High schools to serve as community hubs for others

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Pulaski County High School Principal Mike Murphy talks with Assistant Principals Arthur Crawford and Rodney McAninch about an upcoming staff meeting. Photo by Amy Wallot, Sept. 4, 2013
Pulaski County High School Principal Mike Murphy talks with Assistant Principals Arthur Crawford and Rodney McAninch about an upcoming staff meeting.
Photo by Amy Wallot, Sept. 4, 2013

By Susan Riddell
Susan.riddell@education.ky.gov

Two Kentucky schools that have drastically improved their college- and career-readiness rates will now share their strategies and insights with other struggling schools to help them boost achievement and graduation rates.

These two high schools – Pulaski County and Franklin-Simpson – were recently designed by Education Commissioner Terry Holliday as Hub schools. The schools were at one time among the lowest performing in the commonwealth. “We want to share our journey and the steps taken to meet the vision of Pulaski County school district and KDE to graduate all students college- and career-ready,” said Pulaski County High Principal Mike Murphy.

Franklin-Simpson Principal Tim Schlosser agreed.

“The biggest help we can provide other schools would be in helping develop a system of monitoring its students for CCR, and making sure that their students understand their pathways and the academic part of CCR,” Schlosser said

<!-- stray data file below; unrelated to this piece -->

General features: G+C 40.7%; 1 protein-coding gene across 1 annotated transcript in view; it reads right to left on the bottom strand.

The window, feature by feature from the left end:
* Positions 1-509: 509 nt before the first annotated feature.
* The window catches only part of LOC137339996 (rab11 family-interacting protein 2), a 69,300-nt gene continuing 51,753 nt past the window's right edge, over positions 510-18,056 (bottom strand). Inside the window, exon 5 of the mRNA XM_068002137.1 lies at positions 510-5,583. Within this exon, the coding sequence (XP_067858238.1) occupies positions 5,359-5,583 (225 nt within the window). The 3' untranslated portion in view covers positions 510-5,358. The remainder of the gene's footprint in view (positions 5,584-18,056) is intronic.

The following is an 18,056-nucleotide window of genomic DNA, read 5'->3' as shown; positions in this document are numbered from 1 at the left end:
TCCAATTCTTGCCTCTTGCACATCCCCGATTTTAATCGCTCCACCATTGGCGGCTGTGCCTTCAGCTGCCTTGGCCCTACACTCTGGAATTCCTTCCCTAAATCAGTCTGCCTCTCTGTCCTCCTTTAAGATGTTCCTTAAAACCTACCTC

The ultimate goals of the Hub schools will be to create:

  • aligned actions steps that are connected to the identified purpose
  • a system focusing on aligned planning, communication, marketing, effectiveness measures, connections and the target audience
  • best or promising practices that have yielded results at the Hub School and other Priority Schools within the region to share with others

Education recovery leaders from KDE have been assigned to both schools to facilitate and coordinate hub activities. Todd Tucker is the education recovery leader at Pulaski County High. He praised Murphy and his staff for making no excuses with the school’s PLA status.

“Under Mr. Murphy’s leadership, there was no blame,” Tucker said. “It was just ‘How are we going to fix it?’”

That fix started with better communication of the school’s vision of a 100 percent graduation rate and an alignment of systems to meet the needs of all students, Murphy said.